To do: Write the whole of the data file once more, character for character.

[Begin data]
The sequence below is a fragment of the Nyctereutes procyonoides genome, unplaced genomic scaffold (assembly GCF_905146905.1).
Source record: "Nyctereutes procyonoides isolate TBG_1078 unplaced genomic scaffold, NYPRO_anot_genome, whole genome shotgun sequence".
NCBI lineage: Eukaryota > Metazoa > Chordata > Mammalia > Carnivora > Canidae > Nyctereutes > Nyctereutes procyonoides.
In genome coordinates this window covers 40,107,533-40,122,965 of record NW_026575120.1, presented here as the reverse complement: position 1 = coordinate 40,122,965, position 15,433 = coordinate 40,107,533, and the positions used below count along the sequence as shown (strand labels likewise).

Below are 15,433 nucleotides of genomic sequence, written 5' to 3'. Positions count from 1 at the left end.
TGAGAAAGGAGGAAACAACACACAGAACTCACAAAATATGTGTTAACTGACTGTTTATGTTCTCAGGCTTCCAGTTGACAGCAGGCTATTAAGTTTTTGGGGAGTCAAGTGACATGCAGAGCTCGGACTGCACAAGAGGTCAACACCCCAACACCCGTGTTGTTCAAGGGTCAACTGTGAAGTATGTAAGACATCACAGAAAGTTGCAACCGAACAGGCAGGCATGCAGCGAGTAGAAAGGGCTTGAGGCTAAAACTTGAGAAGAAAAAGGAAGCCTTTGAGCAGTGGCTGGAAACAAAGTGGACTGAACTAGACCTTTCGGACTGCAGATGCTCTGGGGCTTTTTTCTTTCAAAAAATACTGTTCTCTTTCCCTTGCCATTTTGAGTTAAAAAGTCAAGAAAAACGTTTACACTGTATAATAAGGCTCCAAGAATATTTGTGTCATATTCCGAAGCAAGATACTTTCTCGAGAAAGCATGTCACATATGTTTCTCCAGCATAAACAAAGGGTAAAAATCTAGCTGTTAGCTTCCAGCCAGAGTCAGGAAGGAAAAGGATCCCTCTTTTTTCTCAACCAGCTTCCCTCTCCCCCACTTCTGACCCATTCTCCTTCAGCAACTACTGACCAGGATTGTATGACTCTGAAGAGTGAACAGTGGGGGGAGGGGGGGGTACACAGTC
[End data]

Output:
The sequence below is a fragment of the Nyctereutes procyonoides genome, unplaced genomic scaffold (assembly GCF_905146905.1).
Source record: "Nyctereutes procyonoides isolate TBG_1078 unplaced genomic scaffold, NYPRO_anot_genome, whole genome shotgun sequence".
NCBI lineage: Eukaryota > Metazoa > Chordata > Mammalia > Carnivora > Canidae > Nyctereutes > Nyctereutes procyonoides.
In genome coordinates this window covers 40,107,533-40,122,965 of record NW_026575120.1, presented here as the reverse complement: position 1 = coordinate 40,122,965, position 15,433 = coordinate 40,107,533, and the positions used below count along the sequence as shown (strand labels likewise).

Below are 15,433 nucleotides of genomic sequence, written 5' to 3'. Positions count from 1 at the left end.
TGAGAAAGGAGGAAACAACACACAGAACTCACAAAATATGTGTTAACTGACTGTTTATGTTCTCAGGCTTCCAGTTGACAGCAGGCTATTAAGTTTTTGGGGAGTCAAGTGACATGCAGAGCTCGGACTGCACAAGAGGTCAACACCCCAACACCCGTGTTGTTCAAGGGTCAACTGTGAAGTATGTAAGACATCACAGAAAGTTGCAACCGAACAGGCAGGCATGCAGCGAGTAGAAAGGGCTTGAGGCTAAAACTTGAGAAGAAAAAGGAAGCCTTTGAGCAGTGGCTGGAAACAAAGTGGACTGAACTAGACCTTTCGGACTGCAGATGCTCTGGGGCTTTTTTCTTTCAAAAAATACTGTTCTCTTTCCCTTGCCATTTTGAGTTAAAAAGTCAAGAAAAACGTTTACACTGTATAATAAGGCTCCAAGAATATTTGTGTCATATTCCGAAGCAAGATACTTTCTCGAGAAAGCATGTCACATATGTTTCTCCAGCATAAACAAAGGGTAAAAATCTAGCTGTTAGCTTCCAGCCAGAGTCAGGAAGGAAAAGGATCCCTCTTTTTTCTCAACCAGCTTCCCTCTCCCCCACTTCTGACCCATTCTCCTTCAGCAACTACTGACCAGGATTGTATGACTCTGAAGAGTGAACAGTGGGGGGAGGGGGGGGTACACAGTC